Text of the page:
For people like me, who, even in sensible adulthood, can't help wondering how the phenomenally rich live, there is a place where the doors of some of America's oldest, greatest estates are open wide. It is the Brandywine Valley in northern Delaware and southeastern Pennsylvania, halfway between New York and Washington, D.C.
The Brandywine region encompasses Pennsylvania towns like West Chester, Chadds Ford and Kennett Square, and Delaware towns in the northern suburbs of Wilmington. Here, in about 50 square miles of rolling hills and rushing streams, early American aristocrats built country retreats surrounded by thousands of acres of gardens and working farms on the scale of Hearst Castle, but far more tasteful.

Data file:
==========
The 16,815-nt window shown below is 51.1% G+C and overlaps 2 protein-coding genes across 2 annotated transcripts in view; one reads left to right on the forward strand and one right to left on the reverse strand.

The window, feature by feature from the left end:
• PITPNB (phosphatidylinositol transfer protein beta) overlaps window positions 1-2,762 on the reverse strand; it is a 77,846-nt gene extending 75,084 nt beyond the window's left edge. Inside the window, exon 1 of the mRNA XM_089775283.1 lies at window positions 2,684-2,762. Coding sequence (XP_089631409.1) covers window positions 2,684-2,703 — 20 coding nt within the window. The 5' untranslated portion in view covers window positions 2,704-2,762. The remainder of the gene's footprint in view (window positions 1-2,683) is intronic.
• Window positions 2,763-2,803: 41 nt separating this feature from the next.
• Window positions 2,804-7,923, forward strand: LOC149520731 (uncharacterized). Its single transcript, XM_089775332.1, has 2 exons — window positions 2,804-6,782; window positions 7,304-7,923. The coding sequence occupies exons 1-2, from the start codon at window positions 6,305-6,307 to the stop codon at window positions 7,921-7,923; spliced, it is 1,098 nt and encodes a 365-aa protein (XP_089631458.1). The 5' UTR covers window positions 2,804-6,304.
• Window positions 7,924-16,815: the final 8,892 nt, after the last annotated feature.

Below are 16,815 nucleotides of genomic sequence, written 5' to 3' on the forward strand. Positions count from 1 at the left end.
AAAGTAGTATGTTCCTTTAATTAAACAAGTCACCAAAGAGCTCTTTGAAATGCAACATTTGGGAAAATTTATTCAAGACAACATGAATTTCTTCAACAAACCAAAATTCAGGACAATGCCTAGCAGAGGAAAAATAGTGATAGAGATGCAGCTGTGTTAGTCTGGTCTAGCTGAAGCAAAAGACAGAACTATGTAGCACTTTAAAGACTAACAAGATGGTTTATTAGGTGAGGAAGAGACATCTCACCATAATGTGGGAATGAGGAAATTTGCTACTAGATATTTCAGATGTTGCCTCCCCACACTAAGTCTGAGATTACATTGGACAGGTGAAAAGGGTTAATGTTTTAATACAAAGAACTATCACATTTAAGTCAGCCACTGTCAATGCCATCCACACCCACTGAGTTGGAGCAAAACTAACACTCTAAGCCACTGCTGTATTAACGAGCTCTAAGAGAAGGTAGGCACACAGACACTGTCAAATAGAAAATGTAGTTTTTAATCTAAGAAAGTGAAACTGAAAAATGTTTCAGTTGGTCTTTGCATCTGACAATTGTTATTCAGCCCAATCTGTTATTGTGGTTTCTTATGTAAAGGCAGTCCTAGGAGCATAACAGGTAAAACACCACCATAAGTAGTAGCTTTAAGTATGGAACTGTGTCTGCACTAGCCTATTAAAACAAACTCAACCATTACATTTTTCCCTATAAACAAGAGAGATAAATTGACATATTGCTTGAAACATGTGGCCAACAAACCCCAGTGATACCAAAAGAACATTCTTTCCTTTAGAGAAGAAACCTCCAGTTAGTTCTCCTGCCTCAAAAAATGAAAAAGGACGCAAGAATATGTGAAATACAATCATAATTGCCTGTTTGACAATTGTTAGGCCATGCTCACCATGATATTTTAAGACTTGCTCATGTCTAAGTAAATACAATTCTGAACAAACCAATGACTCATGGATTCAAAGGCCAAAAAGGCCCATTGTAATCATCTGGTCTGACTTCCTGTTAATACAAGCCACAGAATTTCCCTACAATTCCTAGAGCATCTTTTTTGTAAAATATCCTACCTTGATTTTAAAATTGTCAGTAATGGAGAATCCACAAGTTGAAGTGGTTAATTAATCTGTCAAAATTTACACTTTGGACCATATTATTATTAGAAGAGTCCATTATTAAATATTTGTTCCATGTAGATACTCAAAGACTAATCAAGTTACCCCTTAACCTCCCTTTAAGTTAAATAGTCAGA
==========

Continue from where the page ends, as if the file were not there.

Around 1800, in the turbulent wake of the French and American revolutions, the Brandywine welcomed a family of well-to-do French immigrants, the Du Ponts, who went on to make billions manufacturing gunpowder and, later, chemicals and synthetics.
Today Brandywine visitors are invited inside mansions like Winterthur, an unparalleled museum just outside Wilmington devoted to American arts and crafts, established by Henry Francis du Pont in 1951. Its collection includes objects made mostly in the eastern U.S. from 1640 to 1860, with none of the Spanish colonial or Mission decorative arts we Westerners know. When I took the museum's highlights tour, the guide asked where I was from and I said California. "You're not a colonial," she replied graciously, "but you are welcome."